• January 28, 1985 “We Are the World” was recorded by USA for Africa, a group of 47 predominantly American artists. The idea for the creation of a song to benefit African famine relief came from Harry Belafonte and was co-written by Michael Jackson and Lionel Richie. The song was co-produced by Quincy Jones and released March 7, 1985. The song topped music charts around the world and became the fastest selling American pop single in history. It earned four Grammy Awards, including Record of the Year and Song of the Year, and as of 2009 had sold more than 20 million units and raised over $63 million for humanitarian aid for Africa.

• January 28, 1986 Ronald Ervin McNair, physicist and NASA astronaut, died, along with six other crew members, during the launch of the Space Shuttle Challenger. McNair was born October 21, 1950 in Lake City, South Carolina. He earned his Bachelor of Arts degree, magna cum laude, in physics from North Carolina A&T State University in 1971 and his Ph.D. in physics from the Massachusetts Institute of Technology in 1976. McNair was chosen for the National Aeronautics and Space Administration program in 1978 and flew aboard the Challenger in February, 1984 as a mission specialist. A number of public places have been renamed in honor of McNair, including schools throughout the country. The United States Department of Education offers the Ronald E. McNair Post-Baccalaureate Achievement Program for low income, first generation, and/or under-represented students.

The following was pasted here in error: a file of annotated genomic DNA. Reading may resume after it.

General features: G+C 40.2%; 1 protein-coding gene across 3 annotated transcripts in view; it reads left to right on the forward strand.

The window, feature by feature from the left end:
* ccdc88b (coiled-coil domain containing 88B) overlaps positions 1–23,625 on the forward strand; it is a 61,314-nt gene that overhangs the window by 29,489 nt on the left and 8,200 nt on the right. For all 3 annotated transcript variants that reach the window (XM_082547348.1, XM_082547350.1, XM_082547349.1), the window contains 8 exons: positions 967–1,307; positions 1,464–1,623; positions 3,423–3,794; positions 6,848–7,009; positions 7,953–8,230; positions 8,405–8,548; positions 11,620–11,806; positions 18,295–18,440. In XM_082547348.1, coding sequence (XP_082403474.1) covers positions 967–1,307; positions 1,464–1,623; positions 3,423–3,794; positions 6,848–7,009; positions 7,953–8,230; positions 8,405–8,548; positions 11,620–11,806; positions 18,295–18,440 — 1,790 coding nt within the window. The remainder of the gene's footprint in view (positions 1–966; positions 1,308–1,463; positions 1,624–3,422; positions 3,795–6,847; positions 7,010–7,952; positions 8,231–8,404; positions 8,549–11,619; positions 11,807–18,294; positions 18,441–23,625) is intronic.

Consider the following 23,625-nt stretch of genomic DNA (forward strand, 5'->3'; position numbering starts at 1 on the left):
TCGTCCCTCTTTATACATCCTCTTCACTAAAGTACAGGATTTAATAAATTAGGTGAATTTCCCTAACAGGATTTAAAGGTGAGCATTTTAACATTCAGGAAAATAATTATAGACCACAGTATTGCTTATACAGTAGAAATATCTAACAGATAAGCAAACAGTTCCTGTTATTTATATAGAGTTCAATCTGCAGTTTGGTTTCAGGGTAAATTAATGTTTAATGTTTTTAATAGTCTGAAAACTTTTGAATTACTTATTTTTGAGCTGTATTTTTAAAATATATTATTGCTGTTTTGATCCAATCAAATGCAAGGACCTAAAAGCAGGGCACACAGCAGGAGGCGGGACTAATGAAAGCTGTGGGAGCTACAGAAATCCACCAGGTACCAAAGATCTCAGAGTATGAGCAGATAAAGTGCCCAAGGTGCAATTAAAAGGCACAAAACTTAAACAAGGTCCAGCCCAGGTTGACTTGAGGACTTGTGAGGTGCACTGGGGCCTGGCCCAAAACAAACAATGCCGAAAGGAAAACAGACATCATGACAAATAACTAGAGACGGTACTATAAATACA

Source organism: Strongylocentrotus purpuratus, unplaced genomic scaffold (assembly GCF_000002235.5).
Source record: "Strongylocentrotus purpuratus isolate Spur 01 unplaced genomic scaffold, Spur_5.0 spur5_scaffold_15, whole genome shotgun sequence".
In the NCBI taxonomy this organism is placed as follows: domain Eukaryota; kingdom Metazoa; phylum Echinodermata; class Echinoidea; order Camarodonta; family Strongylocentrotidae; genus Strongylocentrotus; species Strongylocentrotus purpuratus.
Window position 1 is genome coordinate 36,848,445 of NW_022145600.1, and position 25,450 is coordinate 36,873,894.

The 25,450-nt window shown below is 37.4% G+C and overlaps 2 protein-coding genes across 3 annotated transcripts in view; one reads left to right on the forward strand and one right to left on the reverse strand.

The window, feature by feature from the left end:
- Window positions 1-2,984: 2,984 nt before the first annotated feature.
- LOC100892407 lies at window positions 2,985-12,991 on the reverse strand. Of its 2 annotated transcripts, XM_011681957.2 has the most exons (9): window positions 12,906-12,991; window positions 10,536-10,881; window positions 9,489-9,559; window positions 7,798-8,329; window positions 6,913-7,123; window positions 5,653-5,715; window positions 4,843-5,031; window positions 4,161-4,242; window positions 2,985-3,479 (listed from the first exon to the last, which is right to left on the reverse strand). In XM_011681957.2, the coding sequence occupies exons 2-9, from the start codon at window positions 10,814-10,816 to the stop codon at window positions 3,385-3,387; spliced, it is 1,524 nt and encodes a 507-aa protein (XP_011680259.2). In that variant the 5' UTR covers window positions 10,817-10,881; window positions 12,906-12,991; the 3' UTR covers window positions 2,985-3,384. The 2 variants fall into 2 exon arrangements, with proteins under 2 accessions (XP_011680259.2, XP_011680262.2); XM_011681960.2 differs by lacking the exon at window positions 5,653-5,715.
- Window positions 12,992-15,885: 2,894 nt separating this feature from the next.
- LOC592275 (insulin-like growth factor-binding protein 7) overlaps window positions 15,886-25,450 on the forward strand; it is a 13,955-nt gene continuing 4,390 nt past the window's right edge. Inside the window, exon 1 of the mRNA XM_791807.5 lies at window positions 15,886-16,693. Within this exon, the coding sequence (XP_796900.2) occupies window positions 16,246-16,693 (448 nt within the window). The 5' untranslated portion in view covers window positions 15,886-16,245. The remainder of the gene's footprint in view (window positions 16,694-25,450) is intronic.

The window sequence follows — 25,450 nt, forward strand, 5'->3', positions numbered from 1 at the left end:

• January 28, 1988 Luska J. Twyman, the first African American mayor of a Kentucky city, died. Twyman was born May 19, 1913 in Hiseville, Kentucky. He earned his bachelor’s degree from Kentucky State University in 1939 and served in the United States Army from 1942 to 1946. Twyman served as principal of the Glasgow, Kentucky public school for African Americans until 1964 when the public school system was integrated. He was elected to the Glasgow Common Council in 1963, the first African American elected official in the county. He was subsequently elected for two additional terms prior to being elected Mayor of Glasgow in 1968. He served as mayor until 1985. Twyman was also the first African American Kentuckian to serve on the U. S. Commission of Agriculture and the U. S. Commission on Human Rights.

Today in Black History, 1/27/2015
Today in Black History, 1/29/2015
Powered by EasyBlog for Joomla!